In an American Bar Association poll asking respondents to identify "extremely or very important" sources of information on the criminal justice system, 41% of respondents identified television news, 37% identified primetime newsmagazines, and 36% identified local newspapers. Most people also trust the accuracy and fairness of the information received from these sources. At one extreme, some scholars have argued that the news media is extremely powerful, and that it can inject particular points of view into its audience. At the other extreme, scholars have contended that the media has minimal effects on individuals because of various mediating conditions, including their selective exposure to media they find congenial to their views, selective perception in accordance with preexisting beliefs, and selective retention of material consistent with their own views and preferences. At present, the data do not appear to support the strongest view of the media as being able to completely determine the attitudes and opinions of media consumers. However, strong evidence indicates that the media plays an important role in increasing the importance of crime to the public, and both experimental simulations and survey research support the view that the contemporary media coverage increases support for punitive policies. Although the news media is certainly not the only influence on public opinion, the media interacts with and reinforces other key influences, such as American culture and politics, to increase punitiveness.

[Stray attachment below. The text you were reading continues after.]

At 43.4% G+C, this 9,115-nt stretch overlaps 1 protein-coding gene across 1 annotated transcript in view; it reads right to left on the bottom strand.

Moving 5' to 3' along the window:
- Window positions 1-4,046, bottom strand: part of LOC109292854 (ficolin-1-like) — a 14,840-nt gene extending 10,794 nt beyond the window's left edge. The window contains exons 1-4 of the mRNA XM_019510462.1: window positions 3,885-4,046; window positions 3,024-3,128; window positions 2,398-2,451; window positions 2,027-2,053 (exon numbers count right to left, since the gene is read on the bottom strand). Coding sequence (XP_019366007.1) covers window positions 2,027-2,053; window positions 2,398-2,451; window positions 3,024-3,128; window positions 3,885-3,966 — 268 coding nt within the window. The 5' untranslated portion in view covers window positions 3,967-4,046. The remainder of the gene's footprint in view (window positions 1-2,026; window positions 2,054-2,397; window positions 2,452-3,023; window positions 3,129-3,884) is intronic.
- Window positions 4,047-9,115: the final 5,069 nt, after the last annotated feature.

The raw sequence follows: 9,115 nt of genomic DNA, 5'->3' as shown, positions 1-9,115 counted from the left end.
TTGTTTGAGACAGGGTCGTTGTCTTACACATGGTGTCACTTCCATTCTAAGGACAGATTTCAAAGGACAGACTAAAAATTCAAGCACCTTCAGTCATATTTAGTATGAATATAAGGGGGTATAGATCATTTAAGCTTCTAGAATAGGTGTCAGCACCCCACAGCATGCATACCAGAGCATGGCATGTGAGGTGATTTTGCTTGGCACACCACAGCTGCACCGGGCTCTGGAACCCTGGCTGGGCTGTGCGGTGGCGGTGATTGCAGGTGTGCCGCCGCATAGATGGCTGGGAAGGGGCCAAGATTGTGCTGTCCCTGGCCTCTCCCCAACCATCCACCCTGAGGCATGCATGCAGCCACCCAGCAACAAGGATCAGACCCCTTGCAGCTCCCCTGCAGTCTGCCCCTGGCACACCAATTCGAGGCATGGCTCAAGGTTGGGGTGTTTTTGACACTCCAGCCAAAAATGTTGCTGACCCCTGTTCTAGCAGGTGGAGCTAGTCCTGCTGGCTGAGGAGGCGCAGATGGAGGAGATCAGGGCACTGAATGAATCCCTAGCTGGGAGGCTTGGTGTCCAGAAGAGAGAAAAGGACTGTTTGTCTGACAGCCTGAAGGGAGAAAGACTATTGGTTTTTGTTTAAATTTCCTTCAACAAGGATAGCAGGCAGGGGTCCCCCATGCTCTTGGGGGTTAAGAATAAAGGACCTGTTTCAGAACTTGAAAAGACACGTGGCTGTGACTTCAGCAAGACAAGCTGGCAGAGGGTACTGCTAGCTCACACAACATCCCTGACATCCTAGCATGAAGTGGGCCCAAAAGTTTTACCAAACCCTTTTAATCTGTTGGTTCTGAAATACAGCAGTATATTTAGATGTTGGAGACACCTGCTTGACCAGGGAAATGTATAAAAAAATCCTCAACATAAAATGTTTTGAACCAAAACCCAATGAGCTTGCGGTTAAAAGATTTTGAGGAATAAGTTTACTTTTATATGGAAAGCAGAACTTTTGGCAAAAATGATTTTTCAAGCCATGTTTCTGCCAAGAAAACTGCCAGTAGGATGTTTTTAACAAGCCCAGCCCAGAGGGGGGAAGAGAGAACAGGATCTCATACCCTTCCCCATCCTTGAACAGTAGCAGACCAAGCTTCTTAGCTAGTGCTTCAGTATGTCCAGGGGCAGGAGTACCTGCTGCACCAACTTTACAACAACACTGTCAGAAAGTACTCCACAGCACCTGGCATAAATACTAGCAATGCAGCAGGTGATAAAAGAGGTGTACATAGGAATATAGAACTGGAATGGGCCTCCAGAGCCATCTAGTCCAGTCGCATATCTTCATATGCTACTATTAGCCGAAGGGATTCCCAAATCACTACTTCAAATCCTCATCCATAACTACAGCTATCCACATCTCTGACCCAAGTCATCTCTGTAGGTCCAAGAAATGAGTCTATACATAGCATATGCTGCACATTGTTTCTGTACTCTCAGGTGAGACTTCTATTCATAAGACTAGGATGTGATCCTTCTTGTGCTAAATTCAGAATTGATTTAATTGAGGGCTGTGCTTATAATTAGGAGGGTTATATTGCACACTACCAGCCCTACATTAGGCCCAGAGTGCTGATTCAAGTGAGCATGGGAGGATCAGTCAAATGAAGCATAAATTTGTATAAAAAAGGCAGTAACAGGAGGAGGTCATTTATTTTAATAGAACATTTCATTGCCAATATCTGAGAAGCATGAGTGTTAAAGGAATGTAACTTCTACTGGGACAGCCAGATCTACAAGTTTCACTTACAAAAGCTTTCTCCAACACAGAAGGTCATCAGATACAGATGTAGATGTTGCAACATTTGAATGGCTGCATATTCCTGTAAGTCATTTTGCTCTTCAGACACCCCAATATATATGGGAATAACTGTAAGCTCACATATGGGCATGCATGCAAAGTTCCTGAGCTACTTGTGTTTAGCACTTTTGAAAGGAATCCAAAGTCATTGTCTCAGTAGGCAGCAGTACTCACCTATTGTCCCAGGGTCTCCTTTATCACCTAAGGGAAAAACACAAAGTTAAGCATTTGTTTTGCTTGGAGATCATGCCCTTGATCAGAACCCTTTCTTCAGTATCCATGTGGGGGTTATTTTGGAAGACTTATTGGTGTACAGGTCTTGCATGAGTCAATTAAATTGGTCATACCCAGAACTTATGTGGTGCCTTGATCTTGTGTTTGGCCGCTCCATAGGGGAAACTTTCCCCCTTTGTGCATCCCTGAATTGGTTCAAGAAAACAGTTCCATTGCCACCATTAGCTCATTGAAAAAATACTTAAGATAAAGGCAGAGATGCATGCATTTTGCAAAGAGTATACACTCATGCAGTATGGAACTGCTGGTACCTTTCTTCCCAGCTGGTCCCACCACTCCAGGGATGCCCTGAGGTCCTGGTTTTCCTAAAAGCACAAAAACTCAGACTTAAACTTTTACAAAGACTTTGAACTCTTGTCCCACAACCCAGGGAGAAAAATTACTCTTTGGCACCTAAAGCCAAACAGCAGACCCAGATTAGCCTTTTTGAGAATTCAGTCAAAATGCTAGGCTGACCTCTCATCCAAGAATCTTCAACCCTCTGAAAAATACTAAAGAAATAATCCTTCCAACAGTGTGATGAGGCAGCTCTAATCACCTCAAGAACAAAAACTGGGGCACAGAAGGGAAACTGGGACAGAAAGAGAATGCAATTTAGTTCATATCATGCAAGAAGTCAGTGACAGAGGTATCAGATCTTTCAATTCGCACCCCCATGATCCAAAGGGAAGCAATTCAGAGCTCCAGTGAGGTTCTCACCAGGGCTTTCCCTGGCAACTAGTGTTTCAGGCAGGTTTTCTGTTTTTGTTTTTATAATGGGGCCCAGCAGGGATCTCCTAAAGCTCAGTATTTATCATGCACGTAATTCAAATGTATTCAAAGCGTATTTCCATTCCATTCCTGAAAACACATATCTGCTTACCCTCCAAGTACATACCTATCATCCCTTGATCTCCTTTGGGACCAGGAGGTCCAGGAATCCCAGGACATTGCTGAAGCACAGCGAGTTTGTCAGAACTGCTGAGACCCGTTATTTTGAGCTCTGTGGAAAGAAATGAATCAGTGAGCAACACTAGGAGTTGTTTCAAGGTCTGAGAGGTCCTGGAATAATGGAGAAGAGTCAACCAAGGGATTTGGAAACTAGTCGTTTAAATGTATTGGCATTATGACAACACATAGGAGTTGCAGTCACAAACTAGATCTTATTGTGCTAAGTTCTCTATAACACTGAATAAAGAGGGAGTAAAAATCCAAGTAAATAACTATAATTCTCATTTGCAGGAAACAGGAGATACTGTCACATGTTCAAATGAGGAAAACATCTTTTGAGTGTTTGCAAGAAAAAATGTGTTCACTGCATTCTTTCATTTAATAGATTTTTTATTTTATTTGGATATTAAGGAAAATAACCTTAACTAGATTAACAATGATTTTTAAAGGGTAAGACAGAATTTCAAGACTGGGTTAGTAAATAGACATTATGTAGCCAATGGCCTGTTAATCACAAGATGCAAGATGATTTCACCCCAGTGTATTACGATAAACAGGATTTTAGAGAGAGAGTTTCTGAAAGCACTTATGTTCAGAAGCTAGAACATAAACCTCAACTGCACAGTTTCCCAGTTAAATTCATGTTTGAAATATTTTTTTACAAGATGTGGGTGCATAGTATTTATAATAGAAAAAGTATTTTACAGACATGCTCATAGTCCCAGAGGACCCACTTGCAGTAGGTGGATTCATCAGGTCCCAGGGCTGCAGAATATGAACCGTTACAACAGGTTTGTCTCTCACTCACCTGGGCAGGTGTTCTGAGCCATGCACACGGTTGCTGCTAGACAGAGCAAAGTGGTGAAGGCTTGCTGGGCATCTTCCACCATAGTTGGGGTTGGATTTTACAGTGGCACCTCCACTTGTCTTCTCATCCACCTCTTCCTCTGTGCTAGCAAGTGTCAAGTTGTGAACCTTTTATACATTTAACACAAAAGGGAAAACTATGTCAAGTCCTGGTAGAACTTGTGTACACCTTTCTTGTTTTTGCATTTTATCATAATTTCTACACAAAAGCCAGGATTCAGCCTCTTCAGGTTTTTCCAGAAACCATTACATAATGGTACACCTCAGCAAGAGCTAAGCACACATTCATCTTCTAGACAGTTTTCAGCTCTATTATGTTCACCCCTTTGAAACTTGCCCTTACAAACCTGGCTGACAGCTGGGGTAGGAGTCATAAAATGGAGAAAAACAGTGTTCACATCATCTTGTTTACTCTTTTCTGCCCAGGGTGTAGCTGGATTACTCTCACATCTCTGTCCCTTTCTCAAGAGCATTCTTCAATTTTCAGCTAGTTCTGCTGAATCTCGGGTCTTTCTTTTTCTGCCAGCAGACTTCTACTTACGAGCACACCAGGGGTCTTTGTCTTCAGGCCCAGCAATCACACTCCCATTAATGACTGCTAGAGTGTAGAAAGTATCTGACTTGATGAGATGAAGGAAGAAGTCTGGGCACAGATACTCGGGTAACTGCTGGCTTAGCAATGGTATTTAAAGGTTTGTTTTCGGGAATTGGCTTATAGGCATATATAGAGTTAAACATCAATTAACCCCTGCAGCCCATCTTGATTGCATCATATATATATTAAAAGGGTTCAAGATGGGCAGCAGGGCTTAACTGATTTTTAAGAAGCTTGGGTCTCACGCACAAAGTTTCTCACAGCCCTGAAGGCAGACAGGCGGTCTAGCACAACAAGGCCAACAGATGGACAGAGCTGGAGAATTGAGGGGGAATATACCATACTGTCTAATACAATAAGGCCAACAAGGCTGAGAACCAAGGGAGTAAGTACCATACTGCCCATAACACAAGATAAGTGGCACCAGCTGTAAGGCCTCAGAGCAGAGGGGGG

Influence of the “CSI” Effect on the Judicial Process